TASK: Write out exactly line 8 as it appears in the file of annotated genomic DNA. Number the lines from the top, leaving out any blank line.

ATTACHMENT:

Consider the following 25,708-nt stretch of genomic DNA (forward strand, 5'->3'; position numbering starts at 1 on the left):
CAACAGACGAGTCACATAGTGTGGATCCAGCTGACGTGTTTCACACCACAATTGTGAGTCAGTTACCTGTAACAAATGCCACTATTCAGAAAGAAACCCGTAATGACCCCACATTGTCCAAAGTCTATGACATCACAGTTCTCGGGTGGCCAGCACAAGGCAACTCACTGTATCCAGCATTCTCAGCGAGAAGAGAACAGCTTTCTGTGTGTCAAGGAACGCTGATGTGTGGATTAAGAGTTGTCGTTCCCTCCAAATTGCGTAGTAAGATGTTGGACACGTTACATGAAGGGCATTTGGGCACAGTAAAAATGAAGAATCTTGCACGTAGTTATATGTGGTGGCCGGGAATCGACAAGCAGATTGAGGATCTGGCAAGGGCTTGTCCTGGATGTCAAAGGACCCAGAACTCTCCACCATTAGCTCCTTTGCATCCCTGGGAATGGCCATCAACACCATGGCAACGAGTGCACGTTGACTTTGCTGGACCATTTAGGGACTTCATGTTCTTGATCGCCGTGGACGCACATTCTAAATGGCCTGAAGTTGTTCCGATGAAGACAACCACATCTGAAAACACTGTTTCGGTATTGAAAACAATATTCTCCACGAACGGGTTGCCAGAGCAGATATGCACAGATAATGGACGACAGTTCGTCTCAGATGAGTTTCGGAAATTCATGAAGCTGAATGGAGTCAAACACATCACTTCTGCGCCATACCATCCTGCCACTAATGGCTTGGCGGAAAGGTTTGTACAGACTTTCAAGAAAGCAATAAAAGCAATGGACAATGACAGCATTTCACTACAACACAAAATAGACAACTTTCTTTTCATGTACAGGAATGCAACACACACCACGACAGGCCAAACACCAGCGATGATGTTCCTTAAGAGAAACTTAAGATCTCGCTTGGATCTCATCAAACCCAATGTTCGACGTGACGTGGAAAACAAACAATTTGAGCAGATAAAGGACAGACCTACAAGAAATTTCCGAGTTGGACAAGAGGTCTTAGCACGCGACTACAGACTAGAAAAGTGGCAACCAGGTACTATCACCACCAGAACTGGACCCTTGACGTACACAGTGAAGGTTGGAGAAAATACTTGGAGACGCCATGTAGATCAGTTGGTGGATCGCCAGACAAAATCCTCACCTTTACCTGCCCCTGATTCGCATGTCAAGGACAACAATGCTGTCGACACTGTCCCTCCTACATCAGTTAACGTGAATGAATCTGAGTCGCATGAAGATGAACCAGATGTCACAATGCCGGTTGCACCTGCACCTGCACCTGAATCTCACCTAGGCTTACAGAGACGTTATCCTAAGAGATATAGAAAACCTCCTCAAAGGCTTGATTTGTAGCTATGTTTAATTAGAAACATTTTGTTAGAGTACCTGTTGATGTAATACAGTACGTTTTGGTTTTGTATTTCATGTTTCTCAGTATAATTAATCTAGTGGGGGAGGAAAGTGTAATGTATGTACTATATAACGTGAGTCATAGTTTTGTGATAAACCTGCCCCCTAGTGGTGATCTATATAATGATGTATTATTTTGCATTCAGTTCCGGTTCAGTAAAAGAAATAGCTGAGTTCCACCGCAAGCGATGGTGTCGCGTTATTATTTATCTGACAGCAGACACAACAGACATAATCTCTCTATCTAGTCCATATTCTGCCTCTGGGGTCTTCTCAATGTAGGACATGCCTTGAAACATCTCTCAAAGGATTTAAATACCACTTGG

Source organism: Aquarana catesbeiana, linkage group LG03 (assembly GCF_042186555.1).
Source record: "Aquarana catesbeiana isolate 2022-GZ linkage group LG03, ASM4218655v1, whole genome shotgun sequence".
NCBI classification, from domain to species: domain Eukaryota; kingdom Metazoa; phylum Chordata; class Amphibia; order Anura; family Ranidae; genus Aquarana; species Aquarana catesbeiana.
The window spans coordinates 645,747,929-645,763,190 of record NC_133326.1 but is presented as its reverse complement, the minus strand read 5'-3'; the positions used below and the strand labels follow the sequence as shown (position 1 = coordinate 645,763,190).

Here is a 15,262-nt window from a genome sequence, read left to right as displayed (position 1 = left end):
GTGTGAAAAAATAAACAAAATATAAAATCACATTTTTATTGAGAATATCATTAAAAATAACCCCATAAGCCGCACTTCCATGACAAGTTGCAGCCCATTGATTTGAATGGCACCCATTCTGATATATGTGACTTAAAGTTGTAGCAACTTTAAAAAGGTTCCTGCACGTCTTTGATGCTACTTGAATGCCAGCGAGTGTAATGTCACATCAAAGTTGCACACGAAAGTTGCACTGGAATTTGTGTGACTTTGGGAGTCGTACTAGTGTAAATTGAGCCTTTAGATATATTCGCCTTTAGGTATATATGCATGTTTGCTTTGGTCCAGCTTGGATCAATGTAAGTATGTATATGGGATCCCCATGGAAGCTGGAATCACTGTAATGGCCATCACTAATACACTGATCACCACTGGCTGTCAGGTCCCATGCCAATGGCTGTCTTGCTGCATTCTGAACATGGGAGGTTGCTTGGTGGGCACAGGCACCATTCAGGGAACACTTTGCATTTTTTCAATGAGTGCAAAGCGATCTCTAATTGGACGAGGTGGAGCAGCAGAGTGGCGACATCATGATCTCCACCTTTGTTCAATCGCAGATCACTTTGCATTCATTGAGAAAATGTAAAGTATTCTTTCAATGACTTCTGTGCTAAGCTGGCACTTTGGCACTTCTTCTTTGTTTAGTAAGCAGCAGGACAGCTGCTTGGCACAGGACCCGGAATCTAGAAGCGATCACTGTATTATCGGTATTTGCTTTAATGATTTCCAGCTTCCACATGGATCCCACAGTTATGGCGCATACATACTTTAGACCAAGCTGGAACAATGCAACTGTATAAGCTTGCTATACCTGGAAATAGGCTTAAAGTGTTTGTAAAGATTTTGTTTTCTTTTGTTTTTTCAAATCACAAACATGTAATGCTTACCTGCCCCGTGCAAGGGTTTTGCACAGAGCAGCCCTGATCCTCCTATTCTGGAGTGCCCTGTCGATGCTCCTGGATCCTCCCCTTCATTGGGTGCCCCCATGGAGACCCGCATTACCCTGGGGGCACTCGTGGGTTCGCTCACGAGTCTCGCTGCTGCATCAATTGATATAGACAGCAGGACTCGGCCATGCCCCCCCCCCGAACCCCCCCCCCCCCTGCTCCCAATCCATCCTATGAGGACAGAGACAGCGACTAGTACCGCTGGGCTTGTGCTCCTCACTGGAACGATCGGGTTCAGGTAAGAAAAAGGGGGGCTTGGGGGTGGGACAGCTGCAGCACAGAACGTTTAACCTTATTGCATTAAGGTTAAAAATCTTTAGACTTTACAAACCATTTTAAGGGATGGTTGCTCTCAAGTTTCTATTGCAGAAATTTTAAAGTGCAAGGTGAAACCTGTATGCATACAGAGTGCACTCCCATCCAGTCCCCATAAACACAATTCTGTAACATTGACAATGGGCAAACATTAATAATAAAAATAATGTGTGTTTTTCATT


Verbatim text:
GTGTGAAAAAATAAACAAAATATAAAATCACATTTTTATTGAGAATATCATTAAAAATAACCCCATAAGCCGCACTTCCATGACAAGTTGCAGCCCATTGATTTGAATGGCACCCATTCTGATATATGTGACTTAAAGTTGTAGCAACTTTAAAAAGGTTCCTGCACGTCTTTGATGCTACTTGAATGCCAGCGAGTGTAATGTCACATCAAAGTTGCACACGAAAGTTGCACTGGAATTTGTGTGACTTTGGGAGTCGTACTAGTGTAAATTGAGCCTTTAGATATATTCGCCTTTAGGTATATATGCATGTTTGCTTTGGTCCAGCTTGGATCAATGTAAGTATGTATATGGGATCCCCATGGAAGCTGGAATCACTGTAATGGCCATCACTAATACACTGATCACCACTGGCTGTCAGGTCCCATGCCAATGGCTGTCTTGCTGCATTCTGAACATGGGAGGTTGCTTGGTGGGCACAGGCACCATTCAGGGAACACTTTGCATTTTTTCAATGAGTGCAAAGCGATCTCTAATTGGACGAGGTGGAGCAGCAGAGTGGCGACATCATGATCTCCACCTTTGTTCAATCGCAGATCACTTTGCATTCATTGAGAAAATGTAAAGTATTCTTTCAATGACTTCTGTGCTAAGCTGGCACTTTGGCACTTCTTCTTTGTTTAGTAAGCAGCAGGACAGCTGCTTGGCACAGGACCCGGAATCTAGAAGCGATCACTGTATTATCGGTATTTGCTTTAATGATTTCCAGCTTCCACATGGATCCCACAGTTATGGCGCATACATACTTTAGACCAAGCTGGAACAATGCAACTGTATAAGCTTGCTATACCTGGAAATAGGCTTAAAGTGTTTGTAAAGATTTTGTTTTCTTTTGTTTTTTCAAATCACAAACATGTAATGCTTACCTGCCCCGTGCAAGGGTTTTGCACAGAGCAGCCCTGATCCTCCTATTCTGGAGTGCCCTGTCGATGCTCCTGGATCCTCCCCTTCATTGGGTGCCCCCATGGAGACCCGCATTACCCTGGGGGCACTCGTGGGTTCGCTCACGAGTCTCGCTGCTGCATCAATTGATATAGACAGCAGGACTCGGCCATGCCCCCCCCCCGAACCCCCCCCCCCCCTGCTCCCAATCCATCCTATGAGGACAGAGACAGCGACTAGTACCGCTGGGCTTGTGCTCCTCACTGGAACGATCGGGTTCAGGTAAGAAAAAGGGGGGCTTGGGGGTGGGACAGCTGCAGCACAGAACGTTTAACCTTATTGCATTAAGGTTAAAAATCTTTAGACTTTACAAACCATTTTAAGGGATGGTTGCTCTCAAGTTTCTATTGCAGAAATTTTAAAGTGCAAGGTGAAACCTGTATGCATACAGAGTGCACTCCCATCCAGTCCCCATAAACACAATTCTGTAACATTGACAATGGGCAAACATTAATAATAAAAATAATGTGTGTTTTTCATT